Wednesday, 12 December 2012
The story starts with the wife, Joanie, already in the coma and Matt being confronted with the fact that he is a poor father when it comes to dealing with the every day things necessary when caring for a child. He had obviously been a stay-away dad due to work and business and it is there as an under-current throughout the book. Things are made worse when he is informed by the doctor that Joanie will never wake up and had made a living will where she did not want to be kept alive by machines.
Right from the beginning you can sense that these are not the only problems this family will face, and you'd think they would be enough for anyone, and there are revelations and realisations that jump up and slap these people in the face (one or two punches too) throughout the book. This is a real tragicomedy, at times you find yourself laughing at some dry humour and then stop yourself as you remember the feelings behind the comment.
Matt King is a father who doesn't have a clue and a husband who hid in obliviousness. His business kept him away from his family to the point where he doesn't recognise who his daughters have grown into, one a precocious, spoilt bully and the other a recovering drug addict who'd been sent away to boarding school. Most of the humour, tinged with guilt or sadness, is based around his attempts to make up for his time away, trying to grab hold of little children he thought he knew but instead getting the older versions who don't even think they need him. The children are definitely the more intriguing of the characters.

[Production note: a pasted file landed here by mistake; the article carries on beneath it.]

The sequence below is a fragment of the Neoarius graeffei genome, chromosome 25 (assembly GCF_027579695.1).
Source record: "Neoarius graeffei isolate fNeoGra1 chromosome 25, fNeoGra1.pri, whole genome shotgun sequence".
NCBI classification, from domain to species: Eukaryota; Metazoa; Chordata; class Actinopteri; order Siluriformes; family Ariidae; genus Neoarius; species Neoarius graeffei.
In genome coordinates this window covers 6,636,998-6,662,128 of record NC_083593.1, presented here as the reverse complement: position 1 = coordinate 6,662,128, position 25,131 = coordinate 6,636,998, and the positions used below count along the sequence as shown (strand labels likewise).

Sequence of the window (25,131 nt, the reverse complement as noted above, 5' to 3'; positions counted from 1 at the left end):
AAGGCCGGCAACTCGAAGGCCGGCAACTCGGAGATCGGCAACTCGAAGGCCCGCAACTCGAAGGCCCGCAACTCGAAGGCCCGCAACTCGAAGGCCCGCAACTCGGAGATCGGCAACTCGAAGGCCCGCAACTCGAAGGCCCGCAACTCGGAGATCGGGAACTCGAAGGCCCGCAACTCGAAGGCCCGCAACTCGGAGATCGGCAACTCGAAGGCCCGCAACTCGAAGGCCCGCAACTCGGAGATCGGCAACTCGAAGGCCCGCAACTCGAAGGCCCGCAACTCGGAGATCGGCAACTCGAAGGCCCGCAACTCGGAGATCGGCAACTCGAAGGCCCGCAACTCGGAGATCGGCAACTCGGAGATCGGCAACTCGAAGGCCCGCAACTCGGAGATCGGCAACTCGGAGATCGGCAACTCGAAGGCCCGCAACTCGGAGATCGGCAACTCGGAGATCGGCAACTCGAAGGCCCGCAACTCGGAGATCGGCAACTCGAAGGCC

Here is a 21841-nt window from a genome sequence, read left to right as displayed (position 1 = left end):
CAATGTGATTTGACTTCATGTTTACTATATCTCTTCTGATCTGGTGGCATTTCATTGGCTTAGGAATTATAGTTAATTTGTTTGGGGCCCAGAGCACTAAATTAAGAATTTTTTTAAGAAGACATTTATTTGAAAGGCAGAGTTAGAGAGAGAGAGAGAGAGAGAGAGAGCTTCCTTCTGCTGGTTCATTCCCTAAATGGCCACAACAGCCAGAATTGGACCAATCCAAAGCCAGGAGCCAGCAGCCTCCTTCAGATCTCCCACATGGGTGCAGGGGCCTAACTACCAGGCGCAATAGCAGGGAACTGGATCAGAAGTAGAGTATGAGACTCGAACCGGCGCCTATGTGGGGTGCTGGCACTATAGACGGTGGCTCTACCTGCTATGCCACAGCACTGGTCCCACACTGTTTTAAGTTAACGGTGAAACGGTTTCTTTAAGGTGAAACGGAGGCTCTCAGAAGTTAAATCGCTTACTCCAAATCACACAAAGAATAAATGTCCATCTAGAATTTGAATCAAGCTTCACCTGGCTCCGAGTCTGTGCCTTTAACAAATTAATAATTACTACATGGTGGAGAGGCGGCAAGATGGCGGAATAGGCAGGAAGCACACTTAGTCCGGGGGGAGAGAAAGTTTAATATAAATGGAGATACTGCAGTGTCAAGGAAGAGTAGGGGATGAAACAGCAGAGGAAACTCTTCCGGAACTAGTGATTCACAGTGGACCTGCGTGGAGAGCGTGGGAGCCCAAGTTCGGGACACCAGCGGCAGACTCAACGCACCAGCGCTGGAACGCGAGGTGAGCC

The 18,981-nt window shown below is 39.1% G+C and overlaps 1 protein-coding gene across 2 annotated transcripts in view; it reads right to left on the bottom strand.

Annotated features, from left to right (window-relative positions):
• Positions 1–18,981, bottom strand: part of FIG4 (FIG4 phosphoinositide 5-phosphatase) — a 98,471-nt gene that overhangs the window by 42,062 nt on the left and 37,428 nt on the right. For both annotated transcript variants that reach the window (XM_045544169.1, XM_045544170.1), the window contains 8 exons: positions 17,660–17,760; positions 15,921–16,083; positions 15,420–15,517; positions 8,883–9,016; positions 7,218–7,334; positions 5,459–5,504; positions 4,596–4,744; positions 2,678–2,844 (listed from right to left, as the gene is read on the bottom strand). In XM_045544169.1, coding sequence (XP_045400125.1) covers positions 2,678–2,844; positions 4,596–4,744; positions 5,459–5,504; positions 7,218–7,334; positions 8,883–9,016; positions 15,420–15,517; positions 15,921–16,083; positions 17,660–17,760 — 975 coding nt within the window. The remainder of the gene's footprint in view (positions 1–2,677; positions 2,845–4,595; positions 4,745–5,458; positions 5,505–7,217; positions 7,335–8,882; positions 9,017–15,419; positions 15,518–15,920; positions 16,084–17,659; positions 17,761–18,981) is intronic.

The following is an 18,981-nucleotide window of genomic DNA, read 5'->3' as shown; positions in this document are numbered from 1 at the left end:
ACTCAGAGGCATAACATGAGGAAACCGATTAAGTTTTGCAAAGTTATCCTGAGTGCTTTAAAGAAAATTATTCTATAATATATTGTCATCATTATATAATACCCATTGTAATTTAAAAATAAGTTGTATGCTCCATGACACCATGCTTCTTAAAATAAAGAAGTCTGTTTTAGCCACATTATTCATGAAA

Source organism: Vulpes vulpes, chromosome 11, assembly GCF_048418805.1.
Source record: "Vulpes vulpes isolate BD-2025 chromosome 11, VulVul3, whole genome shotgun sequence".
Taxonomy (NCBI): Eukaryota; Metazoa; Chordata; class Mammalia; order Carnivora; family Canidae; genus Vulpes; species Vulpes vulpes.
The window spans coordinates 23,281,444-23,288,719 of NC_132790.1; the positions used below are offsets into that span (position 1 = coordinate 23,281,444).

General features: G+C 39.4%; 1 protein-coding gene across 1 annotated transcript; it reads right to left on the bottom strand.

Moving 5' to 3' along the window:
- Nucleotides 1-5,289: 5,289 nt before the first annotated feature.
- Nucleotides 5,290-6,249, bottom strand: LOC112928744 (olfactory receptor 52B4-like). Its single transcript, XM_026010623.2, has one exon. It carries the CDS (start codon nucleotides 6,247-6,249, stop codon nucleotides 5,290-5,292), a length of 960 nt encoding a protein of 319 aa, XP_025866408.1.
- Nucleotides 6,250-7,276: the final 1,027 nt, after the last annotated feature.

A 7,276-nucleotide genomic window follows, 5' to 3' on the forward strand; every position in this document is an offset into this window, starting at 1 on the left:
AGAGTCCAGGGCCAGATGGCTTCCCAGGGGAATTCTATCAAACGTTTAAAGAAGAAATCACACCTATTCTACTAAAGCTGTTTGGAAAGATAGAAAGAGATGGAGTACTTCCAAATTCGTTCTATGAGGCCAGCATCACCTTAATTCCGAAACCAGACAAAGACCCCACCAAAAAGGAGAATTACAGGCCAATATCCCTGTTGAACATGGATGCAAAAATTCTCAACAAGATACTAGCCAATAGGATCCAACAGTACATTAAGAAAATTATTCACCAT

Whilst there is a main plot twist that is focused on I found myself more interested just reading the family dynamics as they change and evolve, not a normal family but definitely better than they were before the tragedy.
This is a lovely book, if set around tragic circumstances, about different family members with different coping mechanisms and all with their own secrets who go off on a slightly different sort of 'family holiday'. I feel that the character of Matt King could have been expanded upon in that it was all too perfect - his only flaw was his total obliviousness to what was happening and even that's turned to his advantage at times.
I would recommend this for a holiday read, or for a book on a flight. It's not too long but will keep you reading.